3 questions await voters on Tuesday

Posted
Sunday October 31, 2010

Question 1: Store owners call the state's new sales tax on alcohol an example of double-dipping. Health advocates say beer, wine and liquor aren't necessesary dietary staples, and the tax is a much-needed state revenue stream.

And if you're a voter, you'll decide on Tuesday whether to repeal the new 6.25 percent sales tax on alcohol on Jan. 1. It is Question 1 on the general election ballot.

Local liquor retailers oppose the sales tax because, they say, nearly all their products already carry state and federal excise taxes.

Alcoholic beverages became subject to the state sales tax for the first time in August 2009, when alcohol was included in the general increase of the state's sales tax from 5 percent to 6.25 percent.

A number of health care organizations in the state oppose the repeal, saying alcohol does not deserve a special tax exemption because it's not a necessity like food, clothing and prescriptions. They say keeping the tax in place is also important because the revenue from the tax funds -- an estimated $100 million annually -- goes toward prevention and treatment programs throughout the state. Question 2: On Tuesday, you'll be asked to decide the fate of the state's main affordable housing law, credited with creating tens of thousands of new homes, sometimes without the backing of local officials. It is Question 2 on the state ballot.

The law has had a contentious history, in part because it gives private developers more power to bypass local zoning laws if they promise to include a certain percentage of affordable units in their projects.

State lawmakers originally adopted the law, known as 40B, in 1969. At the time, big cities, such as Boston, were shouldering a disproportionate share of the state's affordable and public housing units. One goal of the law was to pressure the suburbs to pick up some of the slack.

To do that, the law sets a goal of 10 percent affordable housing for each city and town. If a community falls short of that goal, and is failing to make steady progress, a developer can invoke the law and seek a comprehensive building permit, provided it promises to set aside 20 to 25 percent of its development as affordable housing.

The comprehensive permit gives developers a stronger hand to skirt zoning laws that could block the project.

While affordable housing activists see the law as one of their strongest tools, some local officials have bristled at the measure over the years, arguing that it undercuts control over growth.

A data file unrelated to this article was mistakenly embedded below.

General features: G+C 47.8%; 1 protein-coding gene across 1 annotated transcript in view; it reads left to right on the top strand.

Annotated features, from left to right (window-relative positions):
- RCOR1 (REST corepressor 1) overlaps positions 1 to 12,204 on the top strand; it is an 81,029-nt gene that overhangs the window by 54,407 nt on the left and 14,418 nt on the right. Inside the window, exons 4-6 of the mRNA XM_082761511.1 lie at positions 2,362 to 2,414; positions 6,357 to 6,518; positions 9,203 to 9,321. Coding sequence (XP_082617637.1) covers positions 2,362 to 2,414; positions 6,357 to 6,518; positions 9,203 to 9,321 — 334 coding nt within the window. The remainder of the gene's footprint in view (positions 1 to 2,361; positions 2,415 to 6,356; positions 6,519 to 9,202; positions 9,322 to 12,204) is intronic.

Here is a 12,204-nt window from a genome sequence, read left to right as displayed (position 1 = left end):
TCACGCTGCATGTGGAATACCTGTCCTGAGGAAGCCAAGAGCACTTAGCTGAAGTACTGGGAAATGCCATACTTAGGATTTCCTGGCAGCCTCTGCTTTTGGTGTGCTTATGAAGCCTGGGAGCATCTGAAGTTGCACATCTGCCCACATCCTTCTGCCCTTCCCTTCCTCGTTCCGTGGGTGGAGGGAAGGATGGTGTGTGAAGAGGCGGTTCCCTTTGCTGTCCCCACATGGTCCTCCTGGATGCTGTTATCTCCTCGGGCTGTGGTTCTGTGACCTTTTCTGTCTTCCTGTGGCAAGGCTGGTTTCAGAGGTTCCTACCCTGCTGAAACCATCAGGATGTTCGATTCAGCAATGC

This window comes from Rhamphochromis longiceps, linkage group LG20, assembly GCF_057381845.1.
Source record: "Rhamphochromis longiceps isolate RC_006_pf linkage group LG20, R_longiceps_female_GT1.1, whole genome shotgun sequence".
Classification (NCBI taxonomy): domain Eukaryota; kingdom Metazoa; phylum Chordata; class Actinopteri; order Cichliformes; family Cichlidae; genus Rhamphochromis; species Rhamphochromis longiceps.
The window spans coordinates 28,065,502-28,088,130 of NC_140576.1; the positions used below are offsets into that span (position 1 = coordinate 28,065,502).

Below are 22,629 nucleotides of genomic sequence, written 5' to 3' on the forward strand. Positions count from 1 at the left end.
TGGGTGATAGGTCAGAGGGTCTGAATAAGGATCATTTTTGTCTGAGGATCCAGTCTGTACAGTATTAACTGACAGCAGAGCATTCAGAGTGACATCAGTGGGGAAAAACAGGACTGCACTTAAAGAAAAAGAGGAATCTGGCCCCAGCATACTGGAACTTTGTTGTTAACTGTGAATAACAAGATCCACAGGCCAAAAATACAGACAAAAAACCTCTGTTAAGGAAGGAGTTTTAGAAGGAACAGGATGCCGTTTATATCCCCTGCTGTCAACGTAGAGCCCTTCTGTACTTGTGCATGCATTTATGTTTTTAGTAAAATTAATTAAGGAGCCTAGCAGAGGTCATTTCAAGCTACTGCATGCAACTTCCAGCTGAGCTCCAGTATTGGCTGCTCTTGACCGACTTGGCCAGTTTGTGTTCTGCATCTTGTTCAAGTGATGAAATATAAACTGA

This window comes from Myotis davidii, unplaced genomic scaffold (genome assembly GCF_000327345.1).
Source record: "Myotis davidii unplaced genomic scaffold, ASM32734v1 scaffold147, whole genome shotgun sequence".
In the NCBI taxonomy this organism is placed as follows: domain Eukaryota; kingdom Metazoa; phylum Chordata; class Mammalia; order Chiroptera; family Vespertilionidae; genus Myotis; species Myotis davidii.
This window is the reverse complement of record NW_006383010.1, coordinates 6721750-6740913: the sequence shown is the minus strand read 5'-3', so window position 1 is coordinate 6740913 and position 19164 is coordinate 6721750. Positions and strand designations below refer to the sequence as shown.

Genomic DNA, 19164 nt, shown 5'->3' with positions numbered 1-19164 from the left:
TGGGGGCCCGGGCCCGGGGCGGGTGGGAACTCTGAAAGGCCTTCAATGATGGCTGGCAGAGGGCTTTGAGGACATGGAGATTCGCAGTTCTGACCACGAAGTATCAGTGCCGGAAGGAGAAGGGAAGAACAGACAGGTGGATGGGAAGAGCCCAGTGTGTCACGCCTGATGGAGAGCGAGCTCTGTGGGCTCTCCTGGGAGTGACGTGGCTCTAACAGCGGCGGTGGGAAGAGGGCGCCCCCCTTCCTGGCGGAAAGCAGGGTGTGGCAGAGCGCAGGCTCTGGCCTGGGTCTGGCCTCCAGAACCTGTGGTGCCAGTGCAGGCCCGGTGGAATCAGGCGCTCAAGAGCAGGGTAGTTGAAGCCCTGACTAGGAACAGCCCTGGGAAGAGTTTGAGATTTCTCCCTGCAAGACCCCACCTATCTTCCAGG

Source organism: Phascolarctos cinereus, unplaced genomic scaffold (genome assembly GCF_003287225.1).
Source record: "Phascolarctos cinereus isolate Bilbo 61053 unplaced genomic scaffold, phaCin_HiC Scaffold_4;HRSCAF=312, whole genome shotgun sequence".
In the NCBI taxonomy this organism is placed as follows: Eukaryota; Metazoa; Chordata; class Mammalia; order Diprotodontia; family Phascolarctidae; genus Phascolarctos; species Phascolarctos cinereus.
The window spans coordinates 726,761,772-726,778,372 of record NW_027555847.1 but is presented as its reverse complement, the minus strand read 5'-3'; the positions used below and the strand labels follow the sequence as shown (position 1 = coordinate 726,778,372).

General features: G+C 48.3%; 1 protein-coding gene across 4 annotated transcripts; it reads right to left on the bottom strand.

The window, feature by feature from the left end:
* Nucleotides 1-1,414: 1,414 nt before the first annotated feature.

Those pushing to repeal the law say they also support affordable housing, but argue the law is inefficient and has failed to create enough affordable homes, particularly rental units.

Backers of the law say it's paved the way for about 58,000 units of new housing in the past four decades, including 30,000 affordable units.

The law also has been a boon to the economy, they say, employing construction workers and helping those with limited incomes find a home or apartment. Doing away with the law would end that progress -- and put a stop to 12,000 more units in the development pipeline.

They also reject the idea that repealing the state's main affordable housing law would help create more affordable housing.

Question 3: One of the key questions Massachusetts voters face when they head to the polls is whether to approve a measure that would let them keep more money in their pockets when they go shopping.

Question 3 would lower the state sales tax rate from 6.25 to 3 percent. The tax rate had been 5 percent until lawmakers approved the hike last year. Gov. Deval Patrick signed the measure.

The question's backers say the only way to force the state to live within its means is to cut taxes -- a move they say will also boost the economy and create jobs. Foes say it will force the state to slash $2.5 billion in services, including local aid to cities and towns.

There is little the two sides agree on -- starting with the true size of the state budget.

Carla Howell, whose Alliance to Roll Back Taxes is pushing the question, says the state's annual spending tops $50 billion.

"It is absolutely irrefutable," Howell said.

Michael Widmer of the business-backed Massachusetts Taxpayers Foundation said the budget is closer to $30 billion. He said Howell is counting it as spending every time the state shifts money from one account to another or pays out a Lottery prize.

"It's mostly double counting," he said of Howell's estimate. "It's utterly fictitious."

The size of the budget is critical to understanding the impact of the sales tax cut.

Howell says cutting $2.5 billion out of a $50 billion budget amounts to a 5 percent cut that won't touch local services. Opponents say the $2.5 billion will come out of $17 billion or so in discretionary spending left over after the state pays required bills, like the annual service on its debt.

"It's a risky proposition. It's going to hurt individual communities," said Toby McGrath of Massachusetts Coalition for Our Communities, which opposes the question.

Republican Charles Baker and independent Timothy Cahill say they support returning the sales tax rate to 5 percent. Incumbent Gov. Deval Patrick said he also supports lowering the rate to 5 percent when the state can afford it.

Also at issue is whether the question will spark job growth.

David Tuerck, executive director of the Beacon Hill Institute at Suffolk University, said the tax cut will lure shoppers from other states, creating about 30,000 private-sector jobs.

Widmer counters that Tuerck underestimates how many public workers would have to be laid off. Tuerck concedes big tax cuts aren't painless.

"This is quite a big chunk out of state spending and there would be a loss in state services," he said. "There's no doubt about it."


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